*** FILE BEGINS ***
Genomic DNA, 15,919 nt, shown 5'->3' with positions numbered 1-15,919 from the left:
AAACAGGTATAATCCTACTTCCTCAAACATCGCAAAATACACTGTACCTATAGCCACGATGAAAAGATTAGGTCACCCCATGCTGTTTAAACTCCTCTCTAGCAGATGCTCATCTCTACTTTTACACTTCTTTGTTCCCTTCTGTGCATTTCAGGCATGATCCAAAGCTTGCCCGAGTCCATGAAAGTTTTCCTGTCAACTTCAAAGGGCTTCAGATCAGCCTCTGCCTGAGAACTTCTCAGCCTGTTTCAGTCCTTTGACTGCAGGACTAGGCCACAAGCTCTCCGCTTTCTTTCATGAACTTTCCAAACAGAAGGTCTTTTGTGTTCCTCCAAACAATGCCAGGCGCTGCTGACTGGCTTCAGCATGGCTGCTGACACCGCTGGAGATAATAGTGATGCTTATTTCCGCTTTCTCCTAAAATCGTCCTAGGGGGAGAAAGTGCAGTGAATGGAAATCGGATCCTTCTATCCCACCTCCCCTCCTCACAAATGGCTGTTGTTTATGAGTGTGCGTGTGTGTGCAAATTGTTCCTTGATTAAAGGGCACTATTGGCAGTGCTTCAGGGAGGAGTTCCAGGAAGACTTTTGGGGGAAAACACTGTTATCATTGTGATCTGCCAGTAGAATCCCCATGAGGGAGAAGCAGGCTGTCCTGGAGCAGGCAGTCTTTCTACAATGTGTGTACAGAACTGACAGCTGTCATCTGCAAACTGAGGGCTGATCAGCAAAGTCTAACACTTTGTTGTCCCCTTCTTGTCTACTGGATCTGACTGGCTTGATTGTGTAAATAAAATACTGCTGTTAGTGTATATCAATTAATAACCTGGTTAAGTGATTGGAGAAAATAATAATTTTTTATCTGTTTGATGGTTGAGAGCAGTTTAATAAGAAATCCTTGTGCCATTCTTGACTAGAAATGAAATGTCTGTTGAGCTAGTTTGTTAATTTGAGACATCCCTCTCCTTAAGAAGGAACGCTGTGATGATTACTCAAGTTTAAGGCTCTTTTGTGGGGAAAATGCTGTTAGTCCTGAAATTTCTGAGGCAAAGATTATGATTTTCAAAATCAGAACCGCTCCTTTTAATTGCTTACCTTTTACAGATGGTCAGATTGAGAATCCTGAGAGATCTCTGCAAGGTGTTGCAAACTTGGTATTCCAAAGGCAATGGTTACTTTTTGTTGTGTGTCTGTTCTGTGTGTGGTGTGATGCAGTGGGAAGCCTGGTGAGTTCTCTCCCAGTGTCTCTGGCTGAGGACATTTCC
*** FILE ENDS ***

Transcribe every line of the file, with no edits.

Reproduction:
Genomic DNA, 15,919 nt, shown 5'->3' with positions numbered 1-15,919 from the left:
AAACAGGTATAATCCTACTTCCTCAAACATCGCAAAATACACTGTACCTATAGCCACGATGAAAAGATTAGGTCACCCCATGCTGTTTAAACTCCTCTCTAGCAGATGCTCATCTCTACTTTTACACTTCTTTGTTCCCTTCTGTGCATTTCAGGCATGATCCAAAGCTTGCCCGAGTCCATGAAAGTTTTCCTGTCAACTTCAAAGGGCTTCAGATCAGCCTCTGCCTGAGAACTTCTCAGCCTGTTTCAGTCCTTTGACTGCAGGACTAGGCCACAAGCTCTCCGCTTTCTTTCATGAACTTTCCAAACAGAAGGTCTTTTGTGTTCCTCCAAACAATGCCAGGCGCTGCTGACTGGCTTCAGCATGGCTGCTGACACCGCTGGAGATAATAGTGATGCTTATTTCCGCTTTCTCCTAAAATCGTCCTAGGGGGAGAAAGTGCAGTGAATGGAAATCGGATCCTTCTATCCCACCTCCCCTCCTCACAAATGGCTGTTGTTTATGAGTGTGCGTGTGTGTGCAAATTGTTCCTTGATTAAAGGGCACTATTGGCAGTGCTTCAGGGAGGAGTTCCAGGAAGACTTTTGGGGGAAAACACTGTTATCATTGTGATCTGCCAGTAGAATCCCCATGAGGGAGAAGCAGGCTGTCCTGGAGCAGGCAGTCTTTCTACAATGTGTGTACAGAACTGACAGCTGTCATCTGCAAACTGAGGGCTGATCAGCAAAGTCTAACACTTTGTTGTCCCCTTCTTGTCTACTGGATCTGACTGGCTTGATTGTGTAAATAAAATACTGCTGTTAGTGTATATCAATTAATAACCTGGTTAAGTGATTGGAGAAAATAATAATTTTTTATCTGTTTGATGGTTGAGAGCAGTTTAATAAGAAATCCTTGTGCCATTCTTGACTAGAAATGAAATGTCTGTTGAGCTAGTTTGTTAATTTGAGACATCCCTCTCCTTAAGAAGGAACGCTGTGATGATTACTCAAGTTTAAGGCTCTTTTGTGGGGAAAATGCTGTTAGTCCTGAAATTTCTGAGGCAAAGATTATGATTTTCAAAATCAGAACCGCTCCTTTTAATTGCTTACCTTTTACAGATGGTCAGATTGAGAATCCTGAGAGATCTCTGCAAGGTGTTGCAAACTTGGTATTCCAAAGGCAATGGTTACTTTTTGTTGTGTGTCTGTTCTGTGTGTGGTGTGATGCAGTGGGAAGCCTGGTGAGTTCTCTCCCAGTGTCTCTGGCTGAGGACATTTCC